Back when I worked in an office with a bunch of gals that were much younger than me, they'd make (sometimes disparaging) comments about how many vacations I took throughout the year. They'd start with, "wow, you're always gone." [Not true.] And then finally they'd inadvertently reveal the real reason they were so bothered by our travels based on comments like, "god, you must spend a lot of money on travel" or "must be nice to be rich." You see, they thought they couldn't afford to go on as many vacations as we did, but the truth of the matter is that with the exact same amount of vacation time as I had, and a similar lack of children, they could have ... if only they were smart about it.
With the exception of three major trips (Ireland in 2009, Tofino last summer, and Maui in February for our 10th anniversary) most of our vacations are of the budget variety. Mostly, we don't stay in five-star hotels. Instead I use sites like Priceline and Hotwire to book 4-star major chains at significant discounts. For example, we stayed in a very nice hotel in Portland in March for $99/night. When we went to Seattle we stayed at the Westin for $89/night. And in NYC several years ago we stayed at a very nice 3.5 star boutique hotel near Grand Central for $135/night. We've gotten burned a couple of times going this route (ex: the Sheraton Wall Centre in Vancouver) but more times than not the added savings are a real win.
For actual travel, we use reward points whenever we can.
This is our reward card of choice. Since 2006 we've used it for round trip flights to Rome, a one-week hotel stay in Paris, and so many flights to Hawaii that I've lost count. In fact, very rarely in the last six years have we had to buy both of our tickets to Hawaii. For our trip next week we were able to use our credit card reward points for two flights that were $800 each. And I just used Alaska miles to upgrade to first class. Now, to be completely truthful here, I had to buy some extra miles for the return trip upgrade, but essentially both of us are flying first class, round trip, on a direct flight between Oakland and Kauai, for $280.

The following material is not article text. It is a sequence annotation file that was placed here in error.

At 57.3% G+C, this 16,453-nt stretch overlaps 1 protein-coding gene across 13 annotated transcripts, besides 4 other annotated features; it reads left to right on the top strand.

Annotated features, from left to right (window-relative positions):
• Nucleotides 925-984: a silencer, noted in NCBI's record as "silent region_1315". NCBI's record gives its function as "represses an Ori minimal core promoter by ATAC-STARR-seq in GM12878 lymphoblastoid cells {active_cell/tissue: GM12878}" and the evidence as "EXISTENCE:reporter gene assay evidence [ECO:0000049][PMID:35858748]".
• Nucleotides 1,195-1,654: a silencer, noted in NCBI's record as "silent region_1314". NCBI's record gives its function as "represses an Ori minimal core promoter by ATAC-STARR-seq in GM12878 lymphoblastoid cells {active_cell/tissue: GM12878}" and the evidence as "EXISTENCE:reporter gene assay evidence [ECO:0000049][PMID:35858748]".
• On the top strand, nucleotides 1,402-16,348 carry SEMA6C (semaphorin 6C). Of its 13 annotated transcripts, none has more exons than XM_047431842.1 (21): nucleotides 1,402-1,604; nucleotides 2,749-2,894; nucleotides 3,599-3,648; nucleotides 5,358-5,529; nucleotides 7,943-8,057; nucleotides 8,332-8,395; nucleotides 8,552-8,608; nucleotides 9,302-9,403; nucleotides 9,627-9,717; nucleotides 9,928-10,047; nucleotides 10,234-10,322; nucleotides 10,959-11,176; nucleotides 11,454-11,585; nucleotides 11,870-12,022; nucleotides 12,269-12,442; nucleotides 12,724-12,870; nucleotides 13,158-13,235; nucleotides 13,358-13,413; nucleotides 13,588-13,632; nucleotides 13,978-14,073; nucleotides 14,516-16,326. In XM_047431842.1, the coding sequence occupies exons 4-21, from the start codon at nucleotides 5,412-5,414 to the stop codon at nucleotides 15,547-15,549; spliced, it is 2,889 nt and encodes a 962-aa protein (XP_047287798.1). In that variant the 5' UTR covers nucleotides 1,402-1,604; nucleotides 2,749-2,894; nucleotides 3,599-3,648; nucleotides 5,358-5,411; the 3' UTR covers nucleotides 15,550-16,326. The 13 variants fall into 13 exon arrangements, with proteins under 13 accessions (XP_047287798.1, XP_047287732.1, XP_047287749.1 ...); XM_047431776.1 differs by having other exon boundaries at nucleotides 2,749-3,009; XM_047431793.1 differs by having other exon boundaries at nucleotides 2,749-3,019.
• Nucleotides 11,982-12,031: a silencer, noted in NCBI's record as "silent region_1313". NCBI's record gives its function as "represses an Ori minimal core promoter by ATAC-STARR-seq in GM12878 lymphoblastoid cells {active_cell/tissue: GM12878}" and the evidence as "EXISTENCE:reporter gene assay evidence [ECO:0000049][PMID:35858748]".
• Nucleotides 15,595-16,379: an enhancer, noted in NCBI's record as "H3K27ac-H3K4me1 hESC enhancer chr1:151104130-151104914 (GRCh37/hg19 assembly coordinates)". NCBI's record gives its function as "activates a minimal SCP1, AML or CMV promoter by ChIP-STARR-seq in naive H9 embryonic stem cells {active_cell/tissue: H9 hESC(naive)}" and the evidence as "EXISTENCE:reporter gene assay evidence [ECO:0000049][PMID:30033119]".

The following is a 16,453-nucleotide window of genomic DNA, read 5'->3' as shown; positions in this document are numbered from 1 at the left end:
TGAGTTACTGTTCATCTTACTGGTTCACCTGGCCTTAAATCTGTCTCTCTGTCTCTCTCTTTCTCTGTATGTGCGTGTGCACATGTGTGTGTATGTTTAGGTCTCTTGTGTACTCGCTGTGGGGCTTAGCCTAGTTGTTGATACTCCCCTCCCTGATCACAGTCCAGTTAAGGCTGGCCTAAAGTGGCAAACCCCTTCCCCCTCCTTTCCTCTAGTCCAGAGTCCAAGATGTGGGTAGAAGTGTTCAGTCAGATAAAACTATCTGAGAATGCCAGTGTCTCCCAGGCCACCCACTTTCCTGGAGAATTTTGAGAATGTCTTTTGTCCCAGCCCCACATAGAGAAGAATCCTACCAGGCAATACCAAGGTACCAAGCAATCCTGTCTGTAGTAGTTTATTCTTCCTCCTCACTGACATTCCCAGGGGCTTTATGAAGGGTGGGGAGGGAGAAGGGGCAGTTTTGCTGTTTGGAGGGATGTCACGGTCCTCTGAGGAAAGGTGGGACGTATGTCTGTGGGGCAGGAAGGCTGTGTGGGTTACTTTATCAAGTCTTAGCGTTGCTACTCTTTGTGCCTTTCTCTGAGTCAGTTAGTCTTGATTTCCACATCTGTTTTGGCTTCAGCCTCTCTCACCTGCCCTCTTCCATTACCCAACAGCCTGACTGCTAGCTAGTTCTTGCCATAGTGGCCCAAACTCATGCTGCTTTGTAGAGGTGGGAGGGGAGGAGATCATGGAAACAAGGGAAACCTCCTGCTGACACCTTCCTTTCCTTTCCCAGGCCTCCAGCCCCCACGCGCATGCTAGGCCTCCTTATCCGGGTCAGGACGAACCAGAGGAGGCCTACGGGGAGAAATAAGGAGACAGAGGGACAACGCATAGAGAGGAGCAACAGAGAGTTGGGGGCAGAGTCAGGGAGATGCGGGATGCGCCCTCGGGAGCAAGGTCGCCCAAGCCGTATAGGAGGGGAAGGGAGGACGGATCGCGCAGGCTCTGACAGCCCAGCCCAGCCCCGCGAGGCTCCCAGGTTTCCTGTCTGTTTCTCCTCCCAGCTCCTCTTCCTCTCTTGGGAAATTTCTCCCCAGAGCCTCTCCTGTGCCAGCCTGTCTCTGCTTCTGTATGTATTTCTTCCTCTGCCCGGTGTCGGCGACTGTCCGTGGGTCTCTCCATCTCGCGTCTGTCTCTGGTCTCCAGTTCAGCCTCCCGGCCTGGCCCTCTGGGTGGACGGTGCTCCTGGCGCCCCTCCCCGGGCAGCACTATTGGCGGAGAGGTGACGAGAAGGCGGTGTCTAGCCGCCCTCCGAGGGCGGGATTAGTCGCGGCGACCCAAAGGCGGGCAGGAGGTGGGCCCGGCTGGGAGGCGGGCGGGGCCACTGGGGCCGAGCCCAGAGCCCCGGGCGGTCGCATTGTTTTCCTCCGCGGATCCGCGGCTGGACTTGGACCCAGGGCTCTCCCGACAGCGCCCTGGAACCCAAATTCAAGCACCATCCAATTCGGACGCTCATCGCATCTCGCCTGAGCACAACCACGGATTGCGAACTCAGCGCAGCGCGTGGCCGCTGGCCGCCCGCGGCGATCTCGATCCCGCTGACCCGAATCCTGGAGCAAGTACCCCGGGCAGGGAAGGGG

The other night I booked our flight from SFO to Vancouver for our Tofino trip. Because we waited longer than I like to the price had gone up significantly over the first time I checked. It pains me to pay full price for a flight so I checked with our credit card rewards program to see how many points we had. It wasn't much after depleting the account for our Kauai trip, but it was enough to save $500 off the total cost of the flights. We promptly put that $500 - and then some - toward a flight from Vancouver to Tofino, which allows us to bypass the two-hour ferry ride, and three-hour drive to the west coast.
A lot of people forget about the cost of rental cars when planning their vacations. I know I did when thinking about our next trip to Tofino. I was shocked when I reserved it the other night how much it's going to cost. But Tofino is one of those places where everything is ridiculously priced so if you want to go, you pay the price. But if we had decided to drive from Vancouver or Victoria, we could have gotten the car for $600 less using Hotwire, which, incidentally, is the only way I will book vehicles for Hawaii and elsewhere. For our trip to Bozeman I priced compact cars on Expedia and directly on the vendor's websites. Hotwire, without telling you who the vendor was beforehand, beat the lowest price by $15/day. For our trip to Kona last year, a Mustang was $40/cheaper than on competing websites. It was a no brainer. One time we wound up with a top-of-the-line brand new Mustang from Hertz for hundreds of dollars less than we could have otherwise gotten it for. On our trip to Ohio, our small SUV (a Ford Escape, incidentally) was the same price as a midsize sedan on Expedia.